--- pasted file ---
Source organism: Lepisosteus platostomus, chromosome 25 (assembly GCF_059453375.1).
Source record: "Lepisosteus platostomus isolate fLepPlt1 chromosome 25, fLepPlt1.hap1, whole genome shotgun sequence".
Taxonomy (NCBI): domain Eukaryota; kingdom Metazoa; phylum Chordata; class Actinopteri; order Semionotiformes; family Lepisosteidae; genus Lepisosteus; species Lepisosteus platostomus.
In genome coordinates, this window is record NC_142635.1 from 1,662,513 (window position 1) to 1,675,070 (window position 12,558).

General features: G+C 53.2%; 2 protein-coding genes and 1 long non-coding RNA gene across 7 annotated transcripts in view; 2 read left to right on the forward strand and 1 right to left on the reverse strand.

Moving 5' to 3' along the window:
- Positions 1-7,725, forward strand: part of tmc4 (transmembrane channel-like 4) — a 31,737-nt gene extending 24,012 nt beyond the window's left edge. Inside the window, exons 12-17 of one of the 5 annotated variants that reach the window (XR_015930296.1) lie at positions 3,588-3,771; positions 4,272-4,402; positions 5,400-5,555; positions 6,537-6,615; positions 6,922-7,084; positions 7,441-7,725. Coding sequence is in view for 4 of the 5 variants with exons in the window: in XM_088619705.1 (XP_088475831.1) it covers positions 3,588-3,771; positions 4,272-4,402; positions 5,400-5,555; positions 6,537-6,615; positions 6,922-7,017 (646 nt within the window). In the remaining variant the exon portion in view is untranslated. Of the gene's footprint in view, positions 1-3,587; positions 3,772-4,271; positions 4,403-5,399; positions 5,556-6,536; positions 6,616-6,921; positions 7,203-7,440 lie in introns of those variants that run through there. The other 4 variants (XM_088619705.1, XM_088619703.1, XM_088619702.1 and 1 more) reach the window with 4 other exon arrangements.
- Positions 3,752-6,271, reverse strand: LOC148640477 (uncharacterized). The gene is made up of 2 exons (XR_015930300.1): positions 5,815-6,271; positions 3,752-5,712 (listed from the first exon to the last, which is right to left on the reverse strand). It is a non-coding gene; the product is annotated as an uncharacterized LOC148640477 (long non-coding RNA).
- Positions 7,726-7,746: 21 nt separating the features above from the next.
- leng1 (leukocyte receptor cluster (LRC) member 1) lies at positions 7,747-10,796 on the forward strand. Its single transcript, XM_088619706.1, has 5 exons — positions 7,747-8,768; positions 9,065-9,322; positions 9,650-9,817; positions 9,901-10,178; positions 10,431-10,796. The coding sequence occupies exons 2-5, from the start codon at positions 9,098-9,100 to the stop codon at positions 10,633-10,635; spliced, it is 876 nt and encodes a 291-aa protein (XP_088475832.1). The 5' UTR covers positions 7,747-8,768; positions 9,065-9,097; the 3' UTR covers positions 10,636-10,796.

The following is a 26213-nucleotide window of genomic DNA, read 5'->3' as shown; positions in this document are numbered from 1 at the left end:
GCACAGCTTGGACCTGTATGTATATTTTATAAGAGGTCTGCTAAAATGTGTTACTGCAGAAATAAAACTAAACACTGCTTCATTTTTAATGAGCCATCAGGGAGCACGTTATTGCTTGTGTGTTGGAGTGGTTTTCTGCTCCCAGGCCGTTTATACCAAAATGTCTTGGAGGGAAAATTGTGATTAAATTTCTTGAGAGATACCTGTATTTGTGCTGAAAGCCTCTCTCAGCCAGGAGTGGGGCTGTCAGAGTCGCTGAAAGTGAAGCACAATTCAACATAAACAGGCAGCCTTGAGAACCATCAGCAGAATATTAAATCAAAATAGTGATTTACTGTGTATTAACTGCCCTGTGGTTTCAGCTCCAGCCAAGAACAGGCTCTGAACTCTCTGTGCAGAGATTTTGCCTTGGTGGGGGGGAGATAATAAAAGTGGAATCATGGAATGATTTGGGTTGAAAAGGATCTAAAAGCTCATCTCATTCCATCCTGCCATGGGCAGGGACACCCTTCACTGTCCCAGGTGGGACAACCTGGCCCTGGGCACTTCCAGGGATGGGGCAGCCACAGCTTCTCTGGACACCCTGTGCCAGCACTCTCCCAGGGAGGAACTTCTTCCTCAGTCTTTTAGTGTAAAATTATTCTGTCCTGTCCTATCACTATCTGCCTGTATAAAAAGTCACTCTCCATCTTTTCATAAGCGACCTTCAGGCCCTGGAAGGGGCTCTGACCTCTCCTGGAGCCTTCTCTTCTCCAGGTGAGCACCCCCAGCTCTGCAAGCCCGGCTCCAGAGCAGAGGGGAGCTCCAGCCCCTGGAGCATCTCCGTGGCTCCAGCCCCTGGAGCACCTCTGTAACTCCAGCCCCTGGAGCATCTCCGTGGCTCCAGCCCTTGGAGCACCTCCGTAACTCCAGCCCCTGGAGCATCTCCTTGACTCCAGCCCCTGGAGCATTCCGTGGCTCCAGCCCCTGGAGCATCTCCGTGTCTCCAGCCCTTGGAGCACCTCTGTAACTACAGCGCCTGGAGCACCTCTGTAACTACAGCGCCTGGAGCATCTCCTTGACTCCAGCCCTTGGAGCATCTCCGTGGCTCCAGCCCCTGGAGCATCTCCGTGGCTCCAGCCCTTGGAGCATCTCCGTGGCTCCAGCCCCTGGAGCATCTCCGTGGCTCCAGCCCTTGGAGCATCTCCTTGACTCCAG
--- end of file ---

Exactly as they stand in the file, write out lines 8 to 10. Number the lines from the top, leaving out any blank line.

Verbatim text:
- Positions 3,752-6,271, reverse strand: LOC148640477 (uncharacterized). The gene is made up of 2 exons (XR_015930300.1): positions 5,815-6,271; positions 3,752-5,712 (listed from the first exon to the last, which is right to left on the reverse strand). It is a non-coding gene; the product is annotated as an uncharacterized LOC148640477 (long non-coding RNA).
- Positions 7,726-7,746: 21 nt separating the features above from the next.
- leng1 (leukocyte receptor cluster (LRC) member 1) lies at positions 7,747-10,796 on the forward strand. Its single transcript, XM_088619706.1, has 5 exons — positions 7,747-8,768; positions 9,065-9,322; positions 9,650-9,817; positions 9,901-10,178; positions 10,431-10,796. The coding sequence occupies exons 2-5, from the start codon at positions 9,098-9,100 to the stop codon at positions 10,633-10,635; spliced, it is 876 nt and encodes a 291-aa protein (XP_088475832.1). The 5' UTR covers positions 7,747-8,768; positions 9,065-9,097; the 3' UTR covers positions 10,636-10,796.